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Construction of the East Coast Rail Link to open up the country’s eastern seaboard is set to resume next month, Prime Minister Mahathir Mohamad announced on April 15.
Contracts had been awarded in 2017 for China Communications Construction Corp to develop the 530 km ECRL linking Port Klang on the west coast with the Thai border via Kuantan and Kota Baru, together with 66 km of branches. The electrified double-track 1 435 mm gauge line was to be developed under China’s Belt & Road Initiative. However, following his election last year Mahathir halted work on the project as part of a cost-cutting drive.
According to the Prime Minister’s office, following ‘months of negotiation’, promoter Malaysia Rail Link Sdn has signed a supplemental agreement with CCCC reducing the total cost of phases 1 and 2 from the original 65·5bn ringgit to 44bn.
Explaining that ‘the interest payment will be far less’, the Prime Minister said the revised deal would avoid a so-called ‘debt trap’ which could have seen Malaysia paying 81bn ringgit in total over the life of the project.The ECRL was to be largely funded through a 56·7bn ringgit loan from China’s Exim Bank, but Mahathir said this would no longer all be needed. Reducing the size of the loan ‘will result in lessening the principal repayment amount, total interest costs and other fees’, he explained.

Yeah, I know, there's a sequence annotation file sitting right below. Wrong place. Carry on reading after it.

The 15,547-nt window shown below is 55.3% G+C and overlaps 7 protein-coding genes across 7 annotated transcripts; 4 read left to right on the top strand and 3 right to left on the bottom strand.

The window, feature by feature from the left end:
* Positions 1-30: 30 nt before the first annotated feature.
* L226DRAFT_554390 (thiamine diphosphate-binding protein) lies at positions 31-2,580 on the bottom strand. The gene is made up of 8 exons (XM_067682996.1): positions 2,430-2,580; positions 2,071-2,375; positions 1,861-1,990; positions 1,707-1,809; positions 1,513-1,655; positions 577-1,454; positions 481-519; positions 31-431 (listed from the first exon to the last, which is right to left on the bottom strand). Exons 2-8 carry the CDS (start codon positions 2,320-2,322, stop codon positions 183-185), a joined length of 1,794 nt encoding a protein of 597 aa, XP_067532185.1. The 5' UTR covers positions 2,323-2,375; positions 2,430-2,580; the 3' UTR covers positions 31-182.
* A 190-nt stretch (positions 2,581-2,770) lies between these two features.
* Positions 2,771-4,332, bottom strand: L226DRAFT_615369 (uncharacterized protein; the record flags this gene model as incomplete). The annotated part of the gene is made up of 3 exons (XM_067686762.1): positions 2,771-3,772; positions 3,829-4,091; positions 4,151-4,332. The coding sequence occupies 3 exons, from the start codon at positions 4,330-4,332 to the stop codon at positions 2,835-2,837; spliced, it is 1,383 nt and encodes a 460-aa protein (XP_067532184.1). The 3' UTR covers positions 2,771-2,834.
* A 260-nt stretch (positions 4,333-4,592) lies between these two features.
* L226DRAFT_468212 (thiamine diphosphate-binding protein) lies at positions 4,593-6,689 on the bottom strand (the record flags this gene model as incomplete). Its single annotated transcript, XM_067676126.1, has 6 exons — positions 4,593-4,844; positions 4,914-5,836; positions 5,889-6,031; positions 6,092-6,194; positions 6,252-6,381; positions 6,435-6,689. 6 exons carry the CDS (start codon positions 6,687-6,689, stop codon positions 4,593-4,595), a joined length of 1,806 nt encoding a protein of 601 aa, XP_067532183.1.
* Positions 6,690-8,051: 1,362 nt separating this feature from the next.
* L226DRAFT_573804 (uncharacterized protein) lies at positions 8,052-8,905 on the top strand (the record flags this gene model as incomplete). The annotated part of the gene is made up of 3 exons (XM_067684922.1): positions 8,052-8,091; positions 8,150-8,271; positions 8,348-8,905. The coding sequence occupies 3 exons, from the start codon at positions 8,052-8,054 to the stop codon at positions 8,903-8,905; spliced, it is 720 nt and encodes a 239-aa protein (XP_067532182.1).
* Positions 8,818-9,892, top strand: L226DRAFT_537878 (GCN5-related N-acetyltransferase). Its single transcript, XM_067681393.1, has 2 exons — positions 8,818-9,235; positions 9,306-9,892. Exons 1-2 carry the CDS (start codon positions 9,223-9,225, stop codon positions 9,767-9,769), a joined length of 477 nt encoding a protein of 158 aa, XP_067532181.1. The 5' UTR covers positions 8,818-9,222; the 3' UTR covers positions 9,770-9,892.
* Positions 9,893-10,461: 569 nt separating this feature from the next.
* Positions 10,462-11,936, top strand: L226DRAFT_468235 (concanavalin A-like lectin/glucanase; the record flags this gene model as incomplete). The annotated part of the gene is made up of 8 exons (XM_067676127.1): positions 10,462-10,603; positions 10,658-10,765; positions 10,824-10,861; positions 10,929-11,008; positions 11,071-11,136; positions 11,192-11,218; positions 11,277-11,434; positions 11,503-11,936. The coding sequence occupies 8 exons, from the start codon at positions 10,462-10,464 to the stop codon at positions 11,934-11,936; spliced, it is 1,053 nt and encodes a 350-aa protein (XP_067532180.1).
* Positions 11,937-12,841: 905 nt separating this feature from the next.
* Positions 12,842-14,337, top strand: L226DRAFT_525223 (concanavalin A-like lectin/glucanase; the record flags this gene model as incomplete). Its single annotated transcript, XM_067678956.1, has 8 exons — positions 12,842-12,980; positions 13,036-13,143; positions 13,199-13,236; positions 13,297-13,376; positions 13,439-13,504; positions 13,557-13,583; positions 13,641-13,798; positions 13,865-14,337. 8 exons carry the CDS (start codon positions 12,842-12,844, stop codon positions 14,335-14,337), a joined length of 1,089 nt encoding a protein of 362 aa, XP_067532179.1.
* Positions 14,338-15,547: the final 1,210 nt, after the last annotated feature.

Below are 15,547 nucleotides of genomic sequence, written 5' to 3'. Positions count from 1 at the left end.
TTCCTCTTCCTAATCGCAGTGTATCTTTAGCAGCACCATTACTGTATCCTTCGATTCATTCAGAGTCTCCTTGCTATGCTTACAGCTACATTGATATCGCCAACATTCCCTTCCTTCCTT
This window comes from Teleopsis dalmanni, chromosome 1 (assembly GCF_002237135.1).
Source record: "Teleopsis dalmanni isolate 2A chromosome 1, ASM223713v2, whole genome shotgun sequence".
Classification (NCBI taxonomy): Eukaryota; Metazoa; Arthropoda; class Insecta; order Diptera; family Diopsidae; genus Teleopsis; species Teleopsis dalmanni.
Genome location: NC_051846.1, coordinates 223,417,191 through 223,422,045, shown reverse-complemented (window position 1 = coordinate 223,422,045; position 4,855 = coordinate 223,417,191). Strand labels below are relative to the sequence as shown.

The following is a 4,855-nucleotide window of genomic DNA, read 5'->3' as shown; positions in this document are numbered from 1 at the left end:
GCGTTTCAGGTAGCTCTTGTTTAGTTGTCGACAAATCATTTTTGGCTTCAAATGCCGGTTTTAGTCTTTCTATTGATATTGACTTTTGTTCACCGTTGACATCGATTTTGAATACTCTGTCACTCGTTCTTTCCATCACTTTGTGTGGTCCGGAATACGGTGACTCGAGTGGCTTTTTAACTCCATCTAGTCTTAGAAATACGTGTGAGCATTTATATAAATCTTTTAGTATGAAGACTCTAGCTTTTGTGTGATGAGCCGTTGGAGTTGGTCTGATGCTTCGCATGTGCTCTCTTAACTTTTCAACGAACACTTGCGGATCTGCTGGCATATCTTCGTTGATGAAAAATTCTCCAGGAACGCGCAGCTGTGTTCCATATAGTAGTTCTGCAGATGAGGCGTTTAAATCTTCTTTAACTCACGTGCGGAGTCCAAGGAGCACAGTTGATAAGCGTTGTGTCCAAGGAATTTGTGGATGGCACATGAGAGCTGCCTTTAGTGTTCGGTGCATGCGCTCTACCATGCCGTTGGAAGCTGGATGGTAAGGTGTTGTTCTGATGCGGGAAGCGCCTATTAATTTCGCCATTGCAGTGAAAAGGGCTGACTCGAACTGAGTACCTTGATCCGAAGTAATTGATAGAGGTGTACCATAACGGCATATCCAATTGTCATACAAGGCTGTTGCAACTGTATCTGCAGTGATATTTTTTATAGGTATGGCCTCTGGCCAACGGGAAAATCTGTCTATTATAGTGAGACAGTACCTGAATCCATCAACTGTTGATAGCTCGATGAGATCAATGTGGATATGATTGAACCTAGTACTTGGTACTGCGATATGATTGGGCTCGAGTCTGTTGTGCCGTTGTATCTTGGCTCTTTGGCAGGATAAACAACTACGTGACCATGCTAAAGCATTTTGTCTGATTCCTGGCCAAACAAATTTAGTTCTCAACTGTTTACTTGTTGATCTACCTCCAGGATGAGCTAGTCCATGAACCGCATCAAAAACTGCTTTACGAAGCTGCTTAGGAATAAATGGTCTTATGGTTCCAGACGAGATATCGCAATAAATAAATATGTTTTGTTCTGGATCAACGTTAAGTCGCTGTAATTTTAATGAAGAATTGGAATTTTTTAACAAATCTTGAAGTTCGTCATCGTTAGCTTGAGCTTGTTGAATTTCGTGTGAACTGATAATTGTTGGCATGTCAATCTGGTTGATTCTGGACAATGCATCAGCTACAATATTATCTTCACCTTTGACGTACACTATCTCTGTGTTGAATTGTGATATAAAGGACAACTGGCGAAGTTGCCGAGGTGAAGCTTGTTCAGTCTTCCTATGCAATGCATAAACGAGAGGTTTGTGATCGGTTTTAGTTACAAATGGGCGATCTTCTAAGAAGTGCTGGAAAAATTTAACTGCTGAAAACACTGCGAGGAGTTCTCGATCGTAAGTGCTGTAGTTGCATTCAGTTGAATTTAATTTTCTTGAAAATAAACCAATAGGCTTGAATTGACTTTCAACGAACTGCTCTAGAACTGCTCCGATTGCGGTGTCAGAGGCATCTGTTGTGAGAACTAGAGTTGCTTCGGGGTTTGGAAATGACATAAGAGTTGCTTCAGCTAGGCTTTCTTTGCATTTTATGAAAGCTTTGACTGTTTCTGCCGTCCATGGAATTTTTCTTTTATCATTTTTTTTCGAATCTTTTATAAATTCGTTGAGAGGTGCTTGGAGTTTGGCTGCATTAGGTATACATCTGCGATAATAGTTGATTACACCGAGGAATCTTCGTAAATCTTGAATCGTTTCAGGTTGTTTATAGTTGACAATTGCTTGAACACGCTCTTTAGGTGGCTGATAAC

The domestic contribution to civil works has been increased from 30% to 40%, while the two countries have agreed to form a 50:50 joint venture to operate the line. Mahathir said the two organisations would share any operating losses, but ‘the profit will be 80:20 to us’. Malaysia has also committed to negotiating a contract for the supply of palm oil to China, he added.
He pointed out that Malaysia would have had to pay almost 22bn ringgit in compensation if the project were cancelled. A similar amount had been paid to a Chinese company as a lump sum by the previous regime ‘through a direct award’, but he could not confirm suggestions that this related to the activities of the 1MDB investment fund.
Revisions to the alignment have been agreed to divert the line away from the Klang Gates Quartz Ridge in Gombak, Selangor, which the government has put forward for consideration as a UNESCO world heritage site. A more southerly route via Negri Sembilan would reduce tunnelling and shorten the line by around 40 km, while facilitating closer integration to the existing rail networks. Eight stations have been cut out, although a new stop is envisaged at Shah Alam, the capital of Selangor province. Completion is now expected by the end of 2026, two years later than originally anticipated.
This article first appeared on www.railwaygazette.com
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